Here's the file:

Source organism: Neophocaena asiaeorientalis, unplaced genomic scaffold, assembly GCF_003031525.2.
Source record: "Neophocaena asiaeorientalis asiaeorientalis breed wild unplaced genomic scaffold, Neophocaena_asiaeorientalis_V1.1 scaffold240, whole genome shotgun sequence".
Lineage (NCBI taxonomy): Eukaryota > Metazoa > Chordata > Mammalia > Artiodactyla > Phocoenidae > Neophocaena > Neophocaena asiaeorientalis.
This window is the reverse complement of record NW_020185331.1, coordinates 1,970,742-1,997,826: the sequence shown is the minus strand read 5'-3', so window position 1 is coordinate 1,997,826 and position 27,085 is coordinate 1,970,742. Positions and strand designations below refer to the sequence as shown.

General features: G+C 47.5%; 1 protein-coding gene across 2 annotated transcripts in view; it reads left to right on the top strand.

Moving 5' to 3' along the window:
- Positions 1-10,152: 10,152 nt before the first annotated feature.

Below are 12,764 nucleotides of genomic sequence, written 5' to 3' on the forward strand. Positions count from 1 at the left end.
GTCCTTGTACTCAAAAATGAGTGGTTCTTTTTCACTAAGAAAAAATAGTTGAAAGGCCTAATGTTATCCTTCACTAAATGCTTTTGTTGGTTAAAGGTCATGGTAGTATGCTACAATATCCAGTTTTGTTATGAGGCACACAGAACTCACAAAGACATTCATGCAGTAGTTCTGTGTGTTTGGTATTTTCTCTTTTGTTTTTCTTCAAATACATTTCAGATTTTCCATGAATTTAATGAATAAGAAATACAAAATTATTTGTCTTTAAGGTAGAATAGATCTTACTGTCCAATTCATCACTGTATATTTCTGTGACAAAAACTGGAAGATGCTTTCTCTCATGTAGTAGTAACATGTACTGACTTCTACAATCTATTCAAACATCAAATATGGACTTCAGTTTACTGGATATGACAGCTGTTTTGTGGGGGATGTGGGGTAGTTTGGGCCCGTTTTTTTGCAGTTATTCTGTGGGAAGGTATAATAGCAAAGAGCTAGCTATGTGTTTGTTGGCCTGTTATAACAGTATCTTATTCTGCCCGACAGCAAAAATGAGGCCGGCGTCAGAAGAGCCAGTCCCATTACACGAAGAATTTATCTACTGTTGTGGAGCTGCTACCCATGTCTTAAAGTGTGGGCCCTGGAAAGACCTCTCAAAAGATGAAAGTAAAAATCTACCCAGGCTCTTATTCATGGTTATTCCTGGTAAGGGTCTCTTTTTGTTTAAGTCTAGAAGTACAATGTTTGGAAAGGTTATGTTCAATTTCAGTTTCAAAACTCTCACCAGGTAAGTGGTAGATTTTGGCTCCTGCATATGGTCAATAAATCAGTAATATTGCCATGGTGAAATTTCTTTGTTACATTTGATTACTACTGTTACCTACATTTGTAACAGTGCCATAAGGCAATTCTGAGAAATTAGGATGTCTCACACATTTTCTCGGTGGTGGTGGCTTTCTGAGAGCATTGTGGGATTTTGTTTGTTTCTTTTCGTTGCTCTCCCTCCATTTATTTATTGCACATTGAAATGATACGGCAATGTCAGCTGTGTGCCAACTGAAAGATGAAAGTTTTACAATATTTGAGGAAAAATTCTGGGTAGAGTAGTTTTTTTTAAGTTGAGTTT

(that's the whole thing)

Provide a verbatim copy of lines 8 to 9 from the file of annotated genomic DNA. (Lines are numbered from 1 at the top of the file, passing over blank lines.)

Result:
Below are 12,764 nucleotides of genomic sequence, written 5' to 3' on the forward strand. Positions count from 1 at the left end.
GTCCTTGTACTCAAAAATGAGTGGTTCTTTTTCACTAAGAAAAAATAGTTGAAAGGCCTAATGTTATCCTTCACTAAATGCTTTTGTTGGTTAAAGGTCATGGTAGTATGCTACAATATCCAGTTTTGTTATGAGGCACACAGAACTCACAAAGACATTCATGCAGTAGTTCTGTGTGTTTGGTATTTTCTCTTTTGTTTTTCTTCAAATACATTTCAGATTTTCCATGAATTTAATGAATAAGAAATACAAAATTATTTGTCTTTAAGGTAGAATAGATCTTACTGTCCAATTCATCACTGTATATTTCTGTGACAAAAACTGGAAGATGCTTTCTCTCATGTAGTAGTAACATGTACTGACTTCTACAATCTATTCAAACATCAAATATGGACTTCAGTTTACTGGATATGACAGCTGTTTTGTGGGGGATGTGGGGTAGTTTGGGCCCGTTTTTTTGCAGTTATTCTGTGGGAAGGTATAATAGCAAAGAGCTAGCTATGTGTTTGTTGGCCTGTTATAACAGTATCTTATTCTGCCCGACAGCAAAAATGAGGCCGGCGTCAGAAGAGCCAGTCCCATTACACGAAGAATTTATCTACTGTTGTGGAGCTGCTACCCATGTCTTAAAGTGTGGGCCCTGGAAAGACCTCTCAAAAGATGAAAGTAAAAATCTACCCAGGCTCTTATTCATGGTTATTCCTGGTAAGGGTCTCTTTTTGTTTAAGTCTAGAAGTACAATGTTTGGAAAGGTTATGTTCAATTTCAGTTTCAAAACTCTCACCAGGTAAGTGGTAGATTTTGGCTCCTGCATATGGTCAATAAATCAGTAATATTGCCATGGTGAAATTTCTTTGTTACATTTGATTACTACTGTTACCTACATTTGTAACAGTGCCATAAGGCAATTCTGAGAAATTAGGATGTCTCACACATTTTCTCGGTGGTGGTGGCTTTCTGAGAGCATTGTGGGATTTTGTTTGTTTCTTTTCGTTGCTCTCCCTCCATTTATTTATTGCACATTGAAATGATACGGCAATGTCAGCTGTGTGCCAACTGAAAGATGAAAGTTTTACAATATTTGAGGAAAAATTCTGGGTAGAGTAGTTTTTTTTAAGTTGAGTTT